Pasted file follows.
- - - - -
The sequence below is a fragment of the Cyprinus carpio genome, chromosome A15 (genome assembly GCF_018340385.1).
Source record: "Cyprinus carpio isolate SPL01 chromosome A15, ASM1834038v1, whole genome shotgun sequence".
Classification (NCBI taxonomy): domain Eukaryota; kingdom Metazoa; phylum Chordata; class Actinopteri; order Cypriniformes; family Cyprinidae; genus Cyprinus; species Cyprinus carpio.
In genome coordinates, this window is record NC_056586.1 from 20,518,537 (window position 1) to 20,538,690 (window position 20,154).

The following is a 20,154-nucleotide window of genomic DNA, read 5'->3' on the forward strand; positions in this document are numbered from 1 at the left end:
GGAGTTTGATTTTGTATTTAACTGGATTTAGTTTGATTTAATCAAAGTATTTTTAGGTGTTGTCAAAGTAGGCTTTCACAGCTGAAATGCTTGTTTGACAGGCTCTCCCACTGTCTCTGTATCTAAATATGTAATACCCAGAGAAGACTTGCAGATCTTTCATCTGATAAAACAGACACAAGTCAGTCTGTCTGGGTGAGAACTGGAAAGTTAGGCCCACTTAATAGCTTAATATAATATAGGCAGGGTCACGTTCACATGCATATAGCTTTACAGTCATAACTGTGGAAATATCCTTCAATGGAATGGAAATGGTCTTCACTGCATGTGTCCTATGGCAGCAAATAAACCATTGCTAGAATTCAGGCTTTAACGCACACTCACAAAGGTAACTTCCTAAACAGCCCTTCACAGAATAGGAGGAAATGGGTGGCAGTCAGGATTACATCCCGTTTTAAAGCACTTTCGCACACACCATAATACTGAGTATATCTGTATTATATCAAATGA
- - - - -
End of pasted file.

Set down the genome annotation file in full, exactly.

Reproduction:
The sequence below is a fragment of the Cyprinus carpio genome, chromosome A15 (genome assembly GCF_018340385.1).
Source record: "Cyprinus carpio isolate SPL01 chromosome A15, ASM1834038v1, whole genome shotgun sequence".
Classification (NCBI taxonomy): domain Eukaryota; kingdom Metazoa; phylum Chordata; class Actinopteri; order Cypriniformes; family Cyprinidae; genus Cyprinus; species Cyprinus carpio.
In genome coordinates, this window is record NC_056586.1 from 20,518,537 (window position 1) to 20,538,690 (window position 20,154).

The following is a 20,154-nucleotide window of genomic DNA, read 5'->3' on the forward strand; positions in this document are numbered from 1 at the left end:
GGAGTTTGATTTTGTATTTAACTGGATTTAGTTTGATTTAATCAAAGTATTTTTAGGTGTTGTCAAAGTAGGCTTTCACAGCTGAAATGCTTGTTTGACAGGCTCTCCCACTGTCTCTGTATCTAAATATGTAATACCCAGAGAAGACTTGCAGATCTTTCATCTGATAAAACAGACACAAGTCAGTCTGTCTGGGTGAGAACTGGAAAGTTAGGCCCACTTAATAGCTTAATATAATATAGGCAGGGTCACGTTCACATGCATATAGCTTTACAGTCATAACTGTGGAAATATCCTTCAATGGAATGGAAATGGTCTTCACTGCATGTGTCCTATGGCAGCAAATAAACCATTGCTAGAATTCAGGCTTTAACGCACACTCACAAAGGTAACTTCCTAAACAGCCCTTCACAGAATAGGAGGAAATGGGTGGCAGTCAGGATTACATCCCGTTTTAAAGCACTTTCGCACACACCATAATACTGAGTATATCTGTATTATATCAAATGA